3 The government feels the inconsistency of its concessions and recessions. It asserts at one instant that the legislation of the states may be enforced in their courts, but in the next instant asserts that the conviction or acquittal of an offender there will not bar his prosecution in the federal courts for the same act as a violation of the federal law. From this situation the government hopes that there will be rescue by giving the Eighteenth Amendment "such meaning that a prosecution in the courts of one government may be held to bar a
prosecution for the same offence in the courts of the other." The government considers, however, the question is not now presented.
"are obvious and do not need to be stated. We have nothing to do with them when the lawmaking power has spoken."
I am, I think, therefore, justified in my dissent. I am alone in the grounds of it, but in the relief of the solitude of my position, I invoke the coincidence of my views
more drastic legislation destroys all that is
From these premises the deduction seems
with *those entertained by the minority membership of the Judiciary Committee of the House of Representatives, and expressed in its report upon the Volstead Act.
Mr. Justice CLARKE dissents. See 253 U.
(253 U. S. 221)
inevitable that there must be united action HAWKE v. SMITH, Secretary of State of between the states and Congress, or, at any rate, concordant and harmonious action; and will not such action promote better the purpose of the amendment-will it not bring to the enforcement of prohibition, the power of
(Argued April 23, 1920. Decided June 1,
1. STATES 4-FEDERAL CONSTITUTION SU-
The powers specifically conferred on the general government by the Constitution were surrendered by the states, and the Constitution and laws of the United States are the supreme law of the land.
2. CONSTITUTIONAL LAW 10-METHOD OF
the states and the power of *Congress, make all the instrumentalities of the states, its courts and officers, agencies of the enforce ment, as well as the instrumentalities of the United States, its court and officers, agencies of the enforcement? Will it not bring to the states as well, or preserve to them, a partial autonomy, satisfying, if you will, their prejudices, or better say, their predilections; and it is not too much to say that our dual system Under Const. art. 5, providing for the ratiof government is based upon them. And this predilection for self-government the Eigh-fication of proposed amendments by the Legisteenth Amendment regards and respects, and by doing so sacrifices nothing of, the policy of prohibition.
It is, however, urged that to require such concurrence is to practically nullify the prohibition of the amendment, for without leg islation its prohibition would be ineffectual, and that it is impossible to secure the concurrence of Congress and the states in legislation. I cannot assent to the propositions. The conviction of the evils of intemperance-the eager and ardent sentiment that impelled the amendment, will impel its execution through Congress and the states. It may not be in such legislation as the Volstead Act with its 2 of 1 per cent. of alcohol or in such legislation as some of the states have enacted with their 2.75 per cent. of alcohol, but it will be in a law that will be prohibitive of intoxicating liquor for beverage purposes. It may require a little time to achieve, it may require some adjustments, but of its ultimate achievement there can be no doubt. However, whatever the difficulties of achievement in view of the requirement of section 2, it may be answered as this court answered in Wedding v. Meyler, supra:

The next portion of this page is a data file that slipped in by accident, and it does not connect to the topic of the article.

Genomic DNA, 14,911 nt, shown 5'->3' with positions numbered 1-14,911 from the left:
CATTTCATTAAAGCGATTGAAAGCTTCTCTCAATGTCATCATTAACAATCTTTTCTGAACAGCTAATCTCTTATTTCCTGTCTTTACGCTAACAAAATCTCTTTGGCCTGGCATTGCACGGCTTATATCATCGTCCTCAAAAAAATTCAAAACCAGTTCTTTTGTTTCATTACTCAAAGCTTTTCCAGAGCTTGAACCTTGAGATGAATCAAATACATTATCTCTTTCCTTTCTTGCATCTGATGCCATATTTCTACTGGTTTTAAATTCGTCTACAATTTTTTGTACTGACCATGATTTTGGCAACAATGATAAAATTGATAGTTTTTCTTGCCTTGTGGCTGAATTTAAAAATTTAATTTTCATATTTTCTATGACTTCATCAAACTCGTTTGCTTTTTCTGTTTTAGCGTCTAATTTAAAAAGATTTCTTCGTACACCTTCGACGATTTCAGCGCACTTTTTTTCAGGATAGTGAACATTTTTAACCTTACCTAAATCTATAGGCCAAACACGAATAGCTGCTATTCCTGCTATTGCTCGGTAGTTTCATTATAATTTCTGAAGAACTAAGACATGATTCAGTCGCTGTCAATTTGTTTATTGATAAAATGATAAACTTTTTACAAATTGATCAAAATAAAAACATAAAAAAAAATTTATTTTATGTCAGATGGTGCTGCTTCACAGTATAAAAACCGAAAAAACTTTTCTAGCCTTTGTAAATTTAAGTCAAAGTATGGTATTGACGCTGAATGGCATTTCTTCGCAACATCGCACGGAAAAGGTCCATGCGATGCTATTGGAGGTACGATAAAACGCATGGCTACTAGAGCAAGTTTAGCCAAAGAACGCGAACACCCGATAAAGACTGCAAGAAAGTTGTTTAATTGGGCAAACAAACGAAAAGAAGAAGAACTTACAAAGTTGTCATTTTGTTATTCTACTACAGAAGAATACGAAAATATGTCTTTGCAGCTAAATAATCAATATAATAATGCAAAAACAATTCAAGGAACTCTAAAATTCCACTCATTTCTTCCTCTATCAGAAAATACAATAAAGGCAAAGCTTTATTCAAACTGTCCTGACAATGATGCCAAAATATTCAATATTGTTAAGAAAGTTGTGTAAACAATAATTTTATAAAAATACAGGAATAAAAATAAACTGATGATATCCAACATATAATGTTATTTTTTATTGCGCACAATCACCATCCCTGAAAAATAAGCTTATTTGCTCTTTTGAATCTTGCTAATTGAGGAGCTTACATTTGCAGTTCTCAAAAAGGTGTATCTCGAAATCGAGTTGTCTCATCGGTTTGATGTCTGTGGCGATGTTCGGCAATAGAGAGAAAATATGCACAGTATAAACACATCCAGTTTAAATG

"The conveniences and inconveniences of concurrent" power by the Congress and the states
RATIFYING AMENDMENTS DETERMINABLE BY
latures of three-fourths of the states or by
conventions in three-fourths thereof, as one
LEGISLATIVE BODIES CANNOT ALTER METH-
It is not the function of courts or legislative bodies, national or state, to alter the method of ratifying proposed amendments to the federal Constitution, which the Constitution has fixed.
4. CONSTITUTIONAL LAW 10- "LEGISLATURES" EMPOWERED TO RATIFY AMENDMENTS DEFINED.
The word "legislatures," in Const. art. 5, relative to the ratification of the proposed amendments, has the same meaning as when the Constitution was adopted, and means the representative body which makes the laws of the people.
[Ed. Note.-For other definitions, see Words and Phrases, First and Second Series, Legislature.]
5. CONSTITUTIONAL LAW 10- RATIFICA
TION OF AMENDMENT NOT ACT OF "LEGISLA-
Ratification by a state of a proposed amendment to the federal Constitution is not an act
For other cases see same topic and KEY-NUMBER in all Key-Numbered Digests and Indexes
of "legislation," within the proper sense of portation thereof from, the United States and the word, but the expression of the assent of the state to the proposed amendment.